Reet, Petite And Gone

Jivey all-black musical, some of it enjoyable and some of it fascinatingly dated, directed by William Forest Crouch in 1947 and featuring Louis Jordan and his Tympany Five, June Richmond, and Valerie Smythe. (JR)… Read more »

Mrs. Dalloway

Partly because I love the style and grace of Virginia Woolf’s stream-of-consciousness novel, set over one day in 1923, and partly because I’ve had it up to here with classic English novels reduced to consumerist set-decoration jamborees, I walked out of this adaptation after 15 minutes at Cannes, and I’d be wasting your time as well as mine if I ever went back. True, Vanessa Redgrave plays Clarissa Dalloway, and maybe that’s justification enough to submit to the rest. Marleen Gorris (Antonia’s Line) directed the screenplay by Eileen Atkins (creator of the TV series Upstairs Downstairs); with Natascha McElhone, Rupert Graves, Michael Kitchen, and John Standing. (JR)… Read more »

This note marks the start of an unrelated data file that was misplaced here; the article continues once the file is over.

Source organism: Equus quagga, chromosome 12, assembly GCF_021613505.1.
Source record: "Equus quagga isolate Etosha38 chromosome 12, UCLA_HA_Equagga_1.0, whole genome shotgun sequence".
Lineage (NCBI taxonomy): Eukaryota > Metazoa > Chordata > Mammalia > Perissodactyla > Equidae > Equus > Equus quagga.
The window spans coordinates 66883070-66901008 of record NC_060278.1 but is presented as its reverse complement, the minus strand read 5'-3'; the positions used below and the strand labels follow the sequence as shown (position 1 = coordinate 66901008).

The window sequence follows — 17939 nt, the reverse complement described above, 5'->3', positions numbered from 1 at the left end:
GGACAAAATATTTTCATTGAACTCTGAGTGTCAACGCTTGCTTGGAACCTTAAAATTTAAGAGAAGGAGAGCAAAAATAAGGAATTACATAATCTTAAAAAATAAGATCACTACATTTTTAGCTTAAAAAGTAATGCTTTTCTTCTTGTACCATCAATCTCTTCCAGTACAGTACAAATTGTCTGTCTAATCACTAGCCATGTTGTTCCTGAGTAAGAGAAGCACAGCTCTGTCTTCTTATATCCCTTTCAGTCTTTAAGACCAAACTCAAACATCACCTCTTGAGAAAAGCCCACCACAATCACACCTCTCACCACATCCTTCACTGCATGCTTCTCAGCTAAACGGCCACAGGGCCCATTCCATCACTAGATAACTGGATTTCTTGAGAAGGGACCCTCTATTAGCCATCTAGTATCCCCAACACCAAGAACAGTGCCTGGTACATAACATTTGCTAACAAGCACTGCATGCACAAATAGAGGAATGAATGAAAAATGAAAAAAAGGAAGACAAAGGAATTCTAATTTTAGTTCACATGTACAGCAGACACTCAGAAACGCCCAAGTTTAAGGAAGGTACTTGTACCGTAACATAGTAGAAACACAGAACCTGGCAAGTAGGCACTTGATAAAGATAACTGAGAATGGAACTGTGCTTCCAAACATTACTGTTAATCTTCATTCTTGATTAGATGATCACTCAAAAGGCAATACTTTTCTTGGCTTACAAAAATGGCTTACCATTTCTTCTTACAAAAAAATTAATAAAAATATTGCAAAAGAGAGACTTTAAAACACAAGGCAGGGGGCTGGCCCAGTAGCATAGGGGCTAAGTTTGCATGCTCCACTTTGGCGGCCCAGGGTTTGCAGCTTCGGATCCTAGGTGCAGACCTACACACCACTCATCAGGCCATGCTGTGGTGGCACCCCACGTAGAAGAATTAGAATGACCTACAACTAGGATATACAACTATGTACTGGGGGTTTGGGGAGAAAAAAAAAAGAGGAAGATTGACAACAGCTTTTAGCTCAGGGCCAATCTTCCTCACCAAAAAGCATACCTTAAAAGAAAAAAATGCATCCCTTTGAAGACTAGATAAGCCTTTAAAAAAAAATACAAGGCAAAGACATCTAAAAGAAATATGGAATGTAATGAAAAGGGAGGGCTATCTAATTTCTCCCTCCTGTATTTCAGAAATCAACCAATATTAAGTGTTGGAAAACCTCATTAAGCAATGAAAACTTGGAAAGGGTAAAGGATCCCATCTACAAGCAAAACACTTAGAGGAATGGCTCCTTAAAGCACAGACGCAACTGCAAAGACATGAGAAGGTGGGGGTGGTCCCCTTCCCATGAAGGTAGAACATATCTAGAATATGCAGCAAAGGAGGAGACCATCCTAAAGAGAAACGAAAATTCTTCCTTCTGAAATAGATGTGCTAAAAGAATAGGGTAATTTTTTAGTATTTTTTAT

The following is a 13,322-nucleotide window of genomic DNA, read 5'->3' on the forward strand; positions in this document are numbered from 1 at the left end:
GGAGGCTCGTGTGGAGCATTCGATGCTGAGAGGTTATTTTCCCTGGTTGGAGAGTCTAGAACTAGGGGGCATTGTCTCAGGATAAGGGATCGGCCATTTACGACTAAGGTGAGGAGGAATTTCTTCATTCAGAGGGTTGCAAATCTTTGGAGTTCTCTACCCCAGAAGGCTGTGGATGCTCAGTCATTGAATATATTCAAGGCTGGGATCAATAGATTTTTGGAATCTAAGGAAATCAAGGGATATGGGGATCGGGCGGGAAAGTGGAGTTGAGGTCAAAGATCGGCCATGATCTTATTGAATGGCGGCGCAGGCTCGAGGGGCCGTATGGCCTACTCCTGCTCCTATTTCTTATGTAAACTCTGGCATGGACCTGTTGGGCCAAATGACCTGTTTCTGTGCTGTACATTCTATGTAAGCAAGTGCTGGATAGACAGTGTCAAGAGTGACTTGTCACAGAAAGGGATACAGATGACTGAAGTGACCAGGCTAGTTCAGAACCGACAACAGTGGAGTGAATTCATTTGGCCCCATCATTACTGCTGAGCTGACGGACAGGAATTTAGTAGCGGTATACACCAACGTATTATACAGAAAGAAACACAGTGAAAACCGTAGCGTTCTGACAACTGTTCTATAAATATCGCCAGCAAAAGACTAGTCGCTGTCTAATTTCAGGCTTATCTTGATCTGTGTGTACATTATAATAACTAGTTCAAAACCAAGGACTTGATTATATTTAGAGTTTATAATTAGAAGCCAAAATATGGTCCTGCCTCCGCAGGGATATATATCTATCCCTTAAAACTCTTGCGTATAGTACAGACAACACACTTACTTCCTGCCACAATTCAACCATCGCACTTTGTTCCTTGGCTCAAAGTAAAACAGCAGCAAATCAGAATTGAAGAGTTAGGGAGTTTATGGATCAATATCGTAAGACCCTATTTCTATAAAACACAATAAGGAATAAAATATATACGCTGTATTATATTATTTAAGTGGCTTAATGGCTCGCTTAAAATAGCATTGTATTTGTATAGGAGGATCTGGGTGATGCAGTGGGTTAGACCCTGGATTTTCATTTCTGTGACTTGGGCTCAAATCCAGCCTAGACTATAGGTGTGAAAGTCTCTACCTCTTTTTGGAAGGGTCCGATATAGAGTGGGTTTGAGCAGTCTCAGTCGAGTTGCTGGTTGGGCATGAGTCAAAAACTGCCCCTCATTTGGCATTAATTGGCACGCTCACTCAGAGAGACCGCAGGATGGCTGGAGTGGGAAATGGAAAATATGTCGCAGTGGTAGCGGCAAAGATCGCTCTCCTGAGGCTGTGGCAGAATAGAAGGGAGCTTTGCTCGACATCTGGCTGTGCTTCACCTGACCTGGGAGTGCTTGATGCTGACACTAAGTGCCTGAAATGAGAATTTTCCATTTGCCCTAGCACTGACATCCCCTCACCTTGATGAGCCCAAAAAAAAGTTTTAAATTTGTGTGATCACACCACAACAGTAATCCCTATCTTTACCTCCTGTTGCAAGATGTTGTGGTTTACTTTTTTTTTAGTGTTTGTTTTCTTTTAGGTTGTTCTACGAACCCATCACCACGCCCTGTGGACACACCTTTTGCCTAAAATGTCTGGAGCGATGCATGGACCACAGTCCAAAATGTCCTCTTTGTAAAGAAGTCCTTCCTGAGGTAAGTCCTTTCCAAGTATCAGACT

Archangel

Guy Maddin, responsible for Tales From the Gimli Hospital, comes up with an even stranger black-and-white feature (1990), made on a heftier budget, that involves amnesiac victims of mustard gas during World War I and the Russian Revolution. The hero, a Canadian soldier (Kyle McCulloch), mistakes a nurse (Kathy Marykuca) for his dead love; she’s married to a Belgian aviator (Ari Cohen) who can’t remember he’s married, and she gets so confused that she winds up mistaking the Canadian for the Belgian. There are other complications, but this film often appears to be about nothing at allexcept perhaps Maddin’s obvious love for late silent and early talkie studio productions with kitschy pictorial effects, as well as offbeat surrealist conceits, such as a hailstorm of bunny rabbits falling into trenches. What comes across is a fascinating fetishist delirium, where memories of remote war movies get recycled into something that’s alternately creepy and beautiful. 90 min. (JR)… Read more »